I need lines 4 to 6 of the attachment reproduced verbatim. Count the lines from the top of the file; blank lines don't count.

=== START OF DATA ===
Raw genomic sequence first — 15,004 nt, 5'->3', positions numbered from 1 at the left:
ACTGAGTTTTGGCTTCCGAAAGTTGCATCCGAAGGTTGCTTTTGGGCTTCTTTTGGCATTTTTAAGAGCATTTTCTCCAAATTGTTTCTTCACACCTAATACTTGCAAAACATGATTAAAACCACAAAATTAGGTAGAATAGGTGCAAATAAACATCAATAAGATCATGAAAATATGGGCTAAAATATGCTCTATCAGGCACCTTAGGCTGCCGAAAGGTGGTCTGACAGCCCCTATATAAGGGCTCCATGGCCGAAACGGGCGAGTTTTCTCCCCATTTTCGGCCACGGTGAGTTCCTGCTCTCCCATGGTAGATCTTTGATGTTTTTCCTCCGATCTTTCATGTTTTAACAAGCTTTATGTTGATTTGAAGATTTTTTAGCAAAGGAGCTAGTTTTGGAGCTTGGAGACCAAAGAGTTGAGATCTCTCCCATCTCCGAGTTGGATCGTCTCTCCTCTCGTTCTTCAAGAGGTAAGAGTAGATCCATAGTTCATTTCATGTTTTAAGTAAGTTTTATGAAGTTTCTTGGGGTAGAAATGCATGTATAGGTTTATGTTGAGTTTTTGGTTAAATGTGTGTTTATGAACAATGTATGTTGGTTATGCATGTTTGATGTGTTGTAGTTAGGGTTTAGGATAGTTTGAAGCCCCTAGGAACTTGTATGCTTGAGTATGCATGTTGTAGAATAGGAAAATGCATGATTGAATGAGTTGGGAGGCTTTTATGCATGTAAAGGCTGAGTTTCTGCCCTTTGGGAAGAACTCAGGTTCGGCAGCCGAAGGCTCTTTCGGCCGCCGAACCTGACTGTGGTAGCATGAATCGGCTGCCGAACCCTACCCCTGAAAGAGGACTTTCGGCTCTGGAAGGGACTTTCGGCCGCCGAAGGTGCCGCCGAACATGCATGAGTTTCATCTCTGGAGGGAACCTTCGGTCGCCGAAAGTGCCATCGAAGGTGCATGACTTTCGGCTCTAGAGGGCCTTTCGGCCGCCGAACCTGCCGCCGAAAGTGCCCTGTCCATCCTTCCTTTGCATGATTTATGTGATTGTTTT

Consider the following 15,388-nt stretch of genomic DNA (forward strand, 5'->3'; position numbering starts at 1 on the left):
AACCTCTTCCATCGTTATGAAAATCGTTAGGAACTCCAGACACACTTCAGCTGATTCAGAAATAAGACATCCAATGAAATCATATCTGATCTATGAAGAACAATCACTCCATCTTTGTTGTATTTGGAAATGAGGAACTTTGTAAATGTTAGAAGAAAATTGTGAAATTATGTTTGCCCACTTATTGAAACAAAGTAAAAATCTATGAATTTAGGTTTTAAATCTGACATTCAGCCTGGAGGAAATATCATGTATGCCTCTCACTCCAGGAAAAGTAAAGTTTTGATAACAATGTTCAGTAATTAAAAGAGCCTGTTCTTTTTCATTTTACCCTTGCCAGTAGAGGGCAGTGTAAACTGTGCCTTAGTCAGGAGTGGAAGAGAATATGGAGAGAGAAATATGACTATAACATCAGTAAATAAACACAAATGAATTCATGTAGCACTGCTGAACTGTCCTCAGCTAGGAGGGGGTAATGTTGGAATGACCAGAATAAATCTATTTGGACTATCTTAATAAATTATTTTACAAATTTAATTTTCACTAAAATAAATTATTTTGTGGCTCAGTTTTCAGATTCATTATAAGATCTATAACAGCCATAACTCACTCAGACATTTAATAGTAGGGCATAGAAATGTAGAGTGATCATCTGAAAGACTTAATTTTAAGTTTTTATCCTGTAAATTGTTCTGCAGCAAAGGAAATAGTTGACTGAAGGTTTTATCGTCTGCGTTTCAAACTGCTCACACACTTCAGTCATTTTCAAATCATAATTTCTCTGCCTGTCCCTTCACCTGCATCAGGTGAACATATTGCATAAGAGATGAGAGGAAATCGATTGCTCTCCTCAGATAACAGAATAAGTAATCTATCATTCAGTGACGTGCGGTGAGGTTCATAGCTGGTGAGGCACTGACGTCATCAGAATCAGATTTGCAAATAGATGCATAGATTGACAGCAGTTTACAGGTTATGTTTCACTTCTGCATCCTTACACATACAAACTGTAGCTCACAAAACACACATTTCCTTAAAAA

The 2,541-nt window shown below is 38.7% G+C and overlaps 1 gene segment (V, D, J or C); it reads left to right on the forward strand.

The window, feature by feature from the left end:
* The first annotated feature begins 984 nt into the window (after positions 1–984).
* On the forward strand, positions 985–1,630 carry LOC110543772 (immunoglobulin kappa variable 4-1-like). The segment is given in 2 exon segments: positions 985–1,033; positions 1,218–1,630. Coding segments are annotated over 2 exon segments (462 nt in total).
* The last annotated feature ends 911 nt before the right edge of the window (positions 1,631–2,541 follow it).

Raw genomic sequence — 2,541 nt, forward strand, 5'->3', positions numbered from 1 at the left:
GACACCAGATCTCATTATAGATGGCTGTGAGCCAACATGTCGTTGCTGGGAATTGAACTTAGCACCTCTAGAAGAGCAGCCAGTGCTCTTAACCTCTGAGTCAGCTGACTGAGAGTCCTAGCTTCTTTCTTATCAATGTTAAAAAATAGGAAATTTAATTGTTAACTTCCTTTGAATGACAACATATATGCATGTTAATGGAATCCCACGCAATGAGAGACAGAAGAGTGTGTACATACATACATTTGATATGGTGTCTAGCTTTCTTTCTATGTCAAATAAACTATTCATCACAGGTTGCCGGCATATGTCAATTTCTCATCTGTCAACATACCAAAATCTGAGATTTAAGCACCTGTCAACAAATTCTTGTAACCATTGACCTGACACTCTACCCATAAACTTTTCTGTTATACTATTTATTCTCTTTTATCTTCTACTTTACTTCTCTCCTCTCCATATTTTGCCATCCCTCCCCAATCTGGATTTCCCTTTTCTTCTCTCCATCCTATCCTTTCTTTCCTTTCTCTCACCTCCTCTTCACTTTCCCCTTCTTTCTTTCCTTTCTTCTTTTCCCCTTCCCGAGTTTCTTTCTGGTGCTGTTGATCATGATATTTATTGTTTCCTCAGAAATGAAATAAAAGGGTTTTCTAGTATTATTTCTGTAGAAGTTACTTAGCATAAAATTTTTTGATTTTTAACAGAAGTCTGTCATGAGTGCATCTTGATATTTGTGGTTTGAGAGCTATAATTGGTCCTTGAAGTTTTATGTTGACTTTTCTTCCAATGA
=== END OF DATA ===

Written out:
AACCTCTTCCATCGTTATGAAAATCGTTAGGAACTCCAGACACACTTCAGCTGATTCAGAAATAAGACATCCAATGAAATCATATCTGATCTATGAAGAACAATCACTCCATCTTTGTTGTATTTGGAAATGAGGAACTTTGTAAATGTTAGAAGAAAATTGTGAAATTATGTTTGCCCACTTATTGAAACAAAGTAAAAATCTATGAATTTAGGTTTTAAATCTGACATTCAGCCTGGAGGAAATATCATGTATGCCTCTCACTCCAGGAAAAGTAAAGTTTTGATAACAATGTTCAGTAATTAAAAGAGCCTGTTCTTTTTCATTTTACCCTTGCCAGTAGAGGGCAGTGTAAACTGTGCCTTAGTCAGGAGTGGAAGAGAATATGGAGAGAGAAATATGACTATAACATCAGTAAATAAACACAAATGAATTCATGTAGCACTGCTGAACTGTCCTCAGCTAGGAGGGGGTAATGTTGGAATGACCAGAATAAATCTATTTGGACTATCTTAATAAATTATTTTACAAATTTAATTTTCACTAAAATAAATTATTTTGTGGCTCAGTTTTCAGATTCATTATAAGATCTATAACAGCCATAACTCACTCAGACATTTAATAGTAGGGCATAGAAATGTAGAGTGATCATCTGAAAGACTTAATTTTAAGTTTTTATCCTGTAAATTGTTCTGCAGCAAAGGAAATAGTTGACTGAAGGTTTTATCGTCTGCGTTTCAAACTGCTCACACACTTCAGTCATTTTCAAATCATAATTTCTCTGCCTGTCCCTTCACCTGCATCAGGTGAACATATTGCATAAGAGATGAGAGGAAATCGATTGCTCTCCTCAGATAACAGAATAAGTAATCTATCATTCAGTGACGTGCGGTGAGGTTCATAGCTGGTGAGGCACTGACGTCATCAGAATCAGATTTGCAAATAGATGCATAGATTGACAGCAGTTTACAGGTTATGTTTCACTTCTGCATCCTTACACATACAAACTGTAGCTCACAAAACACACATTTCCTTAAAAA

The 2,541-nt window shown below is 38.7% G+C and overlaps 1 gene segment (V, D, J or C); it reads left to right on the forward strand.

The window, feature by feature from the left end: